State v. Beasley

Summarized by:

  • Court: Oregon Court of Appeals
  • Area(s) of Law: Criminal Law
  • Date Filed: 05-21-2014
  • Case #: A146742
  • Judge(s)/Court Below: Ortega, P.J. for the Court; Sercombe, J.; and Duncan, J., dissenting.
  • Full Text Opinion

An individual is not “stopped” when an officer engages in “mere conversation” with the individual absent an explicit or implicit show of authority that objectively restricts the individual’s liberty; an individual is not “seized” when an officer requests and checks the individual’s identification with the consent of the individual, and retains the identification for a reasonable period of time to examine it.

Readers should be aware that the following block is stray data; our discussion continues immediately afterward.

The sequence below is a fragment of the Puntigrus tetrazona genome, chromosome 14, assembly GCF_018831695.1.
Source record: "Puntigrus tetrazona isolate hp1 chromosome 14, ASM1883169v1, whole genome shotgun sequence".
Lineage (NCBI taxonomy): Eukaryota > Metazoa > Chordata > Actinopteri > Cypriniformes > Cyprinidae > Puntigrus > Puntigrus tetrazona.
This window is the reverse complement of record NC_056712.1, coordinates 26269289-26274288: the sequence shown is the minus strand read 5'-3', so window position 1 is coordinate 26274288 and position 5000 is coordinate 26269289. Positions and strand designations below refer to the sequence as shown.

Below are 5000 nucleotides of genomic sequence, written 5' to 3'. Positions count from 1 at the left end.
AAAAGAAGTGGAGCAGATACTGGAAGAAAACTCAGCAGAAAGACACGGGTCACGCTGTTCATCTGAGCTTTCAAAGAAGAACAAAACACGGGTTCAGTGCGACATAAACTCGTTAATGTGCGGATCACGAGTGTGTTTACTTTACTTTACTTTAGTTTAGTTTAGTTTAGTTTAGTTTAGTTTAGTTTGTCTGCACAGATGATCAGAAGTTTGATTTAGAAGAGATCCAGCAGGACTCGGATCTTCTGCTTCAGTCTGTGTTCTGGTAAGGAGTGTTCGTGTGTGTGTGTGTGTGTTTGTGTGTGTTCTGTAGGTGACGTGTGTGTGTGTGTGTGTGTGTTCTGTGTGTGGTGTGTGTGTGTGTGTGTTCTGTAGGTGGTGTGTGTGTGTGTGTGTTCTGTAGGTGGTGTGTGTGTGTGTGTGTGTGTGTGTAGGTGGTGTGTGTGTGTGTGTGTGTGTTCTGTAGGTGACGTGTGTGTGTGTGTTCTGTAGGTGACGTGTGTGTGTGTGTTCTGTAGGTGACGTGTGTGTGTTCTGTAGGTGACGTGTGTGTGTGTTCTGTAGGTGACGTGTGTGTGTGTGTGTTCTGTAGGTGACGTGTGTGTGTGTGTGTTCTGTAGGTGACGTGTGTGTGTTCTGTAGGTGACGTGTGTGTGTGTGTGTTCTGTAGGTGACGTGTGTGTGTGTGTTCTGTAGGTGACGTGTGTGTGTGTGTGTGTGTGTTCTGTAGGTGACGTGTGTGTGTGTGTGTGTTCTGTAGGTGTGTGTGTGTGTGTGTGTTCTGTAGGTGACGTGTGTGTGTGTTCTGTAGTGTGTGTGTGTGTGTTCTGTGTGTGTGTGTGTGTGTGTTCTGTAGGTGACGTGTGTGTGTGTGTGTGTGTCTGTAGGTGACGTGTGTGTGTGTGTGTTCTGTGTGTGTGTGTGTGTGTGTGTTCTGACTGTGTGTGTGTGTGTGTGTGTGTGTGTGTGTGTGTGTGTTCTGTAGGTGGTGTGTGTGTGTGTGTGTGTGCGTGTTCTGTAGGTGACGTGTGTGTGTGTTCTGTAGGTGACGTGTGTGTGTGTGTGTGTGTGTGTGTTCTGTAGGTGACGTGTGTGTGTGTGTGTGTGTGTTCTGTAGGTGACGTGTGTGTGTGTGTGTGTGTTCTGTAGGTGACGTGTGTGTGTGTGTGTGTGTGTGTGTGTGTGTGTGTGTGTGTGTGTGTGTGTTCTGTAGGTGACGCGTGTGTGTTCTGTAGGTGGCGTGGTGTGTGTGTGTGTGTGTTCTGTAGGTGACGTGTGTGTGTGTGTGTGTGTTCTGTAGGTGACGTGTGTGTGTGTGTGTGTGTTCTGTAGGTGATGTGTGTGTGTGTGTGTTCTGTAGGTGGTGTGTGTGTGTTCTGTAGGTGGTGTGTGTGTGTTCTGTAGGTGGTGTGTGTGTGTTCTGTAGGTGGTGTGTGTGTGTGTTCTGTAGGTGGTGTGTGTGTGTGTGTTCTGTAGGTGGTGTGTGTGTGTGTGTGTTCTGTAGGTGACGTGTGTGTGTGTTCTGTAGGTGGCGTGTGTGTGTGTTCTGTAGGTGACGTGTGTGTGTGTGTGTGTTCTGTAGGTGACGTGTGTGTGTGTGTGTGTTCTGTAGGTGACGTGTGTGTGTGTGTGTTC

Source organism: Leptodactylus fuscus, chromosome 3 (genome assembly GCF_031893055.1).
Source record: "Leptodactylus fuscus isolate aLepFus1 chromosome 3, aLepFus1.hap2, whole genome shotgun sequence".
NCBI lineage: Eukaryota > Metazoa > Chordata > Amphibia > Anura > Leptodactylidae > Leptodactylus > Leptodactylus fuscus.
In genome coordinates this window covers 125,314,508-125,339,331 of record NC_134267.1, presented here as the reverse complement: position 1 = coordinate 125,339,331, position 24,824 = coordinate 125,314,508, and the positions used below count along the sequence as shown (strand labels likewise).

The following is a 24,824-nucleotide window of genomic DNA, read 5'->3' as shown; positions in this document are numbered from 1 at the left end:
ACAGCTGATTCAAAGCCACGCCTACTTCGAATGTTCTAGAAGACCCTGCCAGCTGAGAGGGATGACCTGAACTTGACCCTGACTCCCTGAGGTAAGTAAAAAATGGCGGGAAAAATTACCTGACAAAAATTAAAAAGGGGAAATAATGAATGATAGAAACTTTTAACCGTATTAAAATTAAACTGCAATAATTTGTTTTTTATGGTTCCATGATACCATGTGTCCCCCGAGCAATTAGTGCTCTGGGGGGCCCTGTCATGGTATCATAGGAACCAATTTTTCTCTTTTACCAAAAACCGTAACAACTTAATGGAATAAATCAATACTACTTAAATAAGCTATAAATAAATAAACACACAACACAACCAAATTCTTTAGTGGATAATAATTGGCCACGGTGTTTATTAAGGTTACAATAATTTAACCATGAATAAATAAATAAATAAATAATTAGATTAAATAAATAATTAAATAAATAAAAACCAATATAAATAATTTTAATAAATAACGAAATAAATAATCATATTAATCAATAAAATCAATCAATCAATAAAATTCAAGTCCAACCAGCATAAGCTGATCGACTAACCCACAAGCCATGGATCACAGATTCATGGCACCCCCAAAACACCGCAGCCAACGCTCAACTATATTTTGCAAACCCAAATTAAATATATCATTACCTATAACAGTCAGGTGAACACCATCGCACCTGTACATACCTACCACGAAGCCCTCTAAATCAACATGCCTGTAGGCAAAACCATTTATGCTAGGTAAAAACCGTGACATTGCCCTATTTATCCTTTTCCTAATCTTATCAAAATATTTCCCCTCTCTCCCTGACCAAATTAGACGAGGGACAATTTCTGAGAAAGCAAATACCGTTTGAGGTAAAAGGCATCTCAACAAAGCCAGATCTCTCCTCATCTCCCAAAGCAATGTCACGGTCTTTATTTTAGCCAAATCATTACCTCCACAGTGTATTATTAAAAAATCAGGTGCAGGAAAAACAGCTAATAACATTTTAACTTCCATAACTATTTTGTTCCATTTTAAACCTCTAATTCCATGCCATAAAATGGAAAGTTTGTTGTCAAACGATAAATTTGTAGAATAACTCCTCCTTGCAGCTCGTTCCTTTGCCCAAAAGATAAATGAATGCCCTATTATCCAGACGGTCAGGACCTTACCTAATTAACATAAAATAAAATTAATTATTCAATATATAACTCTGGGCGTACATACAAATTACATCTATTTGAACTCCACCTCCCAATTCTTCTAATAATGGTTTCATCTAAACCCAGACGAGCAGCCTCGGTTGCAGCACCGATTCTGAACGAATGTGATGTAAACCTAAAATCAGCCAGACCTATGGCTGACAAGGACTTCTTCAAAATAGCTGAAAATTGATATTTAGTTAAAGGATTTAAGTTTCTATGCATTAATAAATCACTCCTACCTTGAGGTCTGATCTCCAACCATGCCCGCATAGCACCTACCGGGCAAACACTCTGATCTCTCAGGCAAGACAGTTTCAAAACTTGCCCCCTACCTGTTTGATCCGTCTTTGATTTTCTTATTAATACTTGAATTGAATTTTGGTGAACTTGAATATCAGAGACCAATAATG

Defendant appealed from a conviction of two counts of failure to register as a sex offender under ORS 181.599. After consuming alcohol, Defendant fell asleep in his vehicle, where an officer discovered him slumped over the steering wheel in the early morning hours. Suspecting a medical issue or intoxication, the officer parked across the street, turned on his spotlight to illuminate Defendant’s vehicle and woke Defendant by tapping on the passenger side window. The officer then moved to the driver’s side of Defendant’s vehicle and questioned Defendant, who admitted to consuming alcohol earlier that night. The officer suspected that Defendant had driven or could potentially drive while intoxicated and asked Defendant for his identification in a casual tone. The officer asked whether Defendant had warrants, was on probation and whether the officer could check his record; Defendant responded with consent to check his record. The officer discovered that Defendant was a sex offender who had failed to register and arrested Defendant. Defendant was convicted after a bench trial and appealed the trail court’s denial of his motion to suppress the evidence obtained from the records check. The court held that the officer’s request for identification was “mere conversation” and not a stop or an arrest; because no explicit or implicit “show of authority” was present, Defendant could not show that, objectively, he was not free to terminate the encounter. The officer’s request for identification, check of the validity of identification, and retention of the identification for a reasonable period were not “seizures” for constitutional purposes without a showing that the context, content or manner of questioning restrained Defendant’s liberty. The evidence obtained was properly admitted. Affirmed.

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